Introducing a Bottle to Your Breastfed Baby
We all know and agree that breastfeeding your baby for the first year, only adding baby food between 4-6 months is best for your baby. Before the invention of bottles, mothers would have to keep their babies with them at all times while breastfeeding so that she could feed the baby when he was hungry. Bottles however create an ease and release some of the pressure from the breastfeeding mom’s shoulders.
Today, a woman can create a bottle of breast milk to have ready for her baby to eat in cases where she needs to leave the house for some “me” time, or go on the occasional “date” with her spouse. Bottles are a great tool in allowing a mother to still breastfeed her baby and have a little freedom.
Introducing the Bottle
Introducing the bottle to a breastfed baby does not always come easily and does not always go smoothly. Many times a breastfed baby will fight the bottle, in an attempt to only eat from the breast. This can lead to frustration in parents. It is important for both parents to remember to remain patient during this process. Your baby can feel your frustration which might make it harder to get him to calm down.
When to Introduce the Bottle
Breastfeeding experts say to give yourself at least two weeks of breastfeeding before introducing your bottle. This not only helps your milk supply be set, but helps avoid nipple frustration for your baby. Often if a woman gives her baby a bottle from birth, the baby learns that sucking from a bottle is easier than sucking from his mother’s nipple and tries to refuse the breast. Realistically you should try to introduce the bottle to your baby before he turns six weeks old. While you don’t want to do it too early, you don’t want to wait too long either as your baby may fight the foreign object going into his mouth and make it difficult for you to get him drinking from the bottle.
How to Introduce the Bottle
When it comes to introducing the bottle to your breastfed baby there is one very important rule. Act like it is no big deal. Your baby can feel anxiety, frustration and other emotions that you feel, so if you are relaxed it is likely your baby may be more relaxed.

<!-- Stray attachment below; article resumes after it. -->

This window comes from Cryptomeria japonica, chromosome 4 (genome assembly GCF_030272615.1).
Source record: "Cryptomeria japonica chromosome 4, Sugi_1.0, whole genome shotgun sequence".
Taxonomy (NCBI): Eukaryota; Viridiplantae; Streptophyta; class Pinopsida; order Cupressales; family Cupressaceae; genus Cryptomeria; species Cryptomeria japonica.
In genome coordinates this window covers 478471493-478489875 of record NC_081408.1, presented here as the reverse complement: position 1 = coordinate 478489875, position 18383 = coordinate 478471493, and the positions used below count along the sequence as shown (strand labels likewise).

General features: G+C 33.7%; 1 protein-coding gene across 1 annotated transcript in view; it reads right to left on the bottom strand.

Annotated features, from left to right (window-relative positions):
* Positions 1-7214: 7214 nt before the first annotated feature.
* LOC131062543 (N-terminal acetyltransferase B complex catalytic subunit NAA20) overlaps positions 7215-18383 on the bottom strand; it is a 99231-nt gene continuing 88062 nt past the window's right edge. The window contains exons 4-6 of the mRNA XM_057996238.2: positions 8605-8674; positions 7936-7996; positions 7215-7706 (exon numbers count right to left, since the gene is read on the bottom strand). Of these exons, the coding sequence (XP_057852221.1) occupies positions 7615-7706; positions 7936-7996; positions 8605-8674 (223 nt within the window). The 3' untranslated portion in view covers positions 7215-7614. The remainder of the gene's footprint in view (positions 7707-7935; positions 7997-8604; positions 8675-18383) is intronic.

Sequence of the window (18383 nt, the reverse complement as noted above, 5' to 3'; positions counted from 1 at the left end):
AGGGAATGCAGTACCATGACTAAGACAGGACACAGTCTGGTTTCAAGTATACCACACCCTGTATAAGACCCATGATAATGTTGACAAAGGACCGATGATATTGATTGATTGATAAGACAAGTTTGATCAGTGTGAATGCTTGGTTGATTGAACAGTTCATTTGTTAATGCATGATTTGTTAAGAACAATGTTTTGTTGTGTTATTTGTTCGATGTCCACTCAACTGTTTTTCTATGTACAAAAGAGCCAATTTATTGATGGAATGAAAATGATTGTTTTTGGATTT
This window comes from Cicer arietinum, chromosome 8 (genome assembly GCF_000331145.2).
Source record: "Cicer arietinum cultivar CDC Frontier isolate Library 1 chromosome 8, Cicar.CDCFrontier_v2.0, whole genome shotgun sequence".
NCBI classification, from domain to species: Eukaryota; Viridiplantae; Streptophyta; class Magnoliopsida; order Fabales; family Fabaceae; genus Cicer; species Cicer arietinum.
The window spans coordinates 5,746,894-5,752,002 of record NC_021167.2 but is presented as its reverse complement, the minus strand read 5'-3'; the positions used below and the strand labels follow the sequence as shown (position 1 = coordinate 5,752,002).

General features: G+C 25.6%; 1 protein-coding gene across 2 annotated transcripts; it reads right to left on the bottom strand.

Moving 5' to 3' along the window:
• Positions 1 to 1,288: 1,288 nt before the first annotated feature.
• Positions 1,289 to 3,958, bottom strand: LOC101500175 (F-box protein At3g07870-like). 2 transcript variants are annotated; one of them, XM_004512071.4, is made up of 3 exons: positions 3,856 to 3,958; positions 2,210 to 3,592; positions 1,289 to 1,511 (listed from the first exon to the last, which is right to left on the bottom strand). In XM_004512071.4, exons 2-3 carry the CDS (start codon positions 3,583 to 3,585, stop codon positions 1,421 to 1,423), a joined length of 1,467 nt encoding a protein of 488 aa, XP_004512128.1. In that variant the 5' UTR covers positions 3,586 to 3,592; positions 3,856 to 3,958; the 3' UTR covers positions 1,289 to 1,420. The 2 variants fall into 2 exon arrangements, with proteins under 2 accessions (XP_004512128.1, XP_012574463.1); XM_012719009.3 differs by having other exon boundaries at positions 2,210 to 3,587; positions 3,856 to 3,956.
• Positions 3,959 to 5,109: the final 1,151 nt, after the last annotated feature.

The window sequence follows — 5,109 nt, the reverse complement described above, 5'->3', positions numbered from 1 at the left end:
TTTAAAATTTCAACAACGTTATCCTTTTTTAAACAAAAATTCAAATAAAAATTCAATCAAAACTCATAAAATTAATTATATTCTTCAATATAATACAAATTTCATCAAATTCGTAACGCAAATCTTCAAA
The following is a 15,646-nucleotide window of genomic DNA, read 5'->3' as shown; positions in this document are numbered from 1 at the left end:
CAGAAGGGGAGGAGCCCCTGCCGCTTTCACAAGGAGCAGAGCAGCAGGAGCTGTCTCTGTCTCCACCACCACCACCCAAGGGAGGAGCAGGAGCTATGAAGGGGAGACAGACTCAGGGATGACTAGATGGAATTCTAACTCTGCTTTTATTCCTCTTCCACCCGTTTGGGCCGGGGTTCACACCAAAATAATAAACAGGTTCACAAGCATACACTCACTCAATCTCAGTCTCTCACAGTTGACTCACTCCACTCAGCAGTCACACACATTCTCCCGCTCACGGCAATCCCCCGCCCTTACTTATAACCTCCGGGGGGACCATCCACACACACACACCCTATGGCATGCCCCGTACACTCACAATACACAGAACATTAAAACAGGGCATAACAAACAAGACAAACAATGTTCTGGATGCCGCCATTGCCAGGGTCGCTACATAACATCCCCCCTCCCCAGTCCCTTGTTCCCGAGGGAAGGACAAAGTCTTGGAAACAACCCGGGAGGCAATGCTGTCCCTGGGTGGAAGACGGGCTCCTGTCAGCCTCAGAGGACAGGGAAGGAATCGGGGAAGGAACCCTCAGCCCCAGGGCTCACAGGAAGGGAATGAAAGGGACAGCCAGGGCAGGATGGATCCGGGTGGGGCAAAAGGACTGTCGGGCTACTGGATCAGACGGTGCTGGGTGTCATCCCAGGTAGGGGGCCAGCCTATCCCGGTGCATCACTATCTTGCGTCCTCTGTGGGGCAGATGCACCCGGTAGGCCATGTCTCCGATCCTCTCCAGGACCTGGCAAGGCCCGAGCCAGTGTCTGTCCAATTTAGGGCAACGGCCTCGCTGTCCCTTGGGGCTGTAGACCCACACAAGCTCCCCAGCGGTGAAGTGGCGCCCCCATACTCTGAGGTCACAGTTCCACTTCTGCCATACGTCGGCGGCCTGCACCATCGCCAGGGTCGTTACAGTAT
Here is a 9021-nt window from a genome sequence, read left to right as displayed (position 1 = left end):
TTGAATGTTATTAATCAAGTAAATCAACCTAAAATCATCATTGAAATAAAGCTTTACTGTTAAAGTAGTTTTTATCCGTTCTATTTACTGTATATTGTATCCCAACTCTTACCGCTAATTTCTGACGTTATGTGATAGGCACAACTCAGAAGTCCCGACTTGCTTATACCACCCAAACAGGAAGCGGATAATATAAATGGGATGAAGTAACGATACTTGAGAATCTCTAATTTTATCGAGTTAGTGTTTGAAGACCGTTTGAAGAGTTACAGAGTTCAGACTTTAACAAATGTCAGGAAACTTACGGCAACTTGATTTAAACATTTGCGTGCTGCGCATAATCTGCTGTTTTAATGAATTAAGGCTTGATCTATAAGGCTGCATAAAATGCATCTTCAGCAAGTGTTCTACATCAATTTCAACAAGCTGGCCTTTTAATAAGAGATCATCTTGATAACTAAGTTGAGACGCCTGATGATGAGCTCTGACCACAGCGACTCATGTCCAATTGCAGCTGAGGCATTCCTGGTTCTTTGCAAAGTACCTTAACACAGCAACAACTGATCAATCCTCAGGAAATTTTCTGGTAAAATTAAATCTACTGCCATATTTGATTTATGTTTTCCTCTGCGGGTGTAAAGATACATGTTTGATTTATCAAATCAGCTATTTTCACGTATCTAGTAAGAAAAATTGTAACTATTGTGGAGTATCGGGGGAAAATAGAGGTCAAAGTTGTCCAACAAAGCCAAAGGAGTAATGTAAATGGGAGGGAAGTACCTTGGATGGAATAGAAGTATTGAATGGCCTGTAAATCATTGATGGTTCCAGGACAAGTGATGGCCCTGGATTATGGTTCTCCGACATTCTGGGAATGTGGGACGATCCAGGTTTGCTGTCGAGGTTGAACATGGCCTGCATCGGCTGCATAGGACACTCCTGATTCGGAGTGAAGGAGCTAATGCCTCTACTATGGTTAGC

A breastfeeding mother has a scent that a baby can smell. Because of this, it may be difficult for mom to get the baby to take the bottle. If you smell a juicy cheeseburger and are offered a piece of toast, which would you choose? It is the same for baby. Because of this it may be easier for dad, a friend, or another family member to offer the baby a bottle, while mom gets out of sight. A baby will eat when he gets hungry enough, and if his food source is not within reach he is likely to take it easier from the bottle.
It will probably be easier to get your baby to take the bottle when he is not starving. Wait till the end of a feeding and hand him off to another person to try feeding him. When his belly is already almost full, and he isn’t frantic, the bottle might be accepted easier.
Introducing the Bottle Late
If you wait too long to introduce the bottle to your baby all hope is not lost. You will have to remember that it may be harder, and take longer to get him to take the bottle easily. You will need more patience and more than likely will need an extra set of hands to help your baby get used to the bottle. Remember not to try and give him a bottle on an empty stomach when he is very hungry and likely to fight more. Act like it is a new game for you and your baby to play and when he does take the bottle, if only for a couple of minutes before he tires of it, praise him and upon tiring, take the bottle away. If you don’t make it a big deal, chances are your baby won’t make it a big deal either.
Do you know your baby's birth stone? Birth Flower? How about when you'll be handing over the car keys? Check out our popular Fun Birthday Facts Calculator to discover fun trivia about your baby's birth or due date!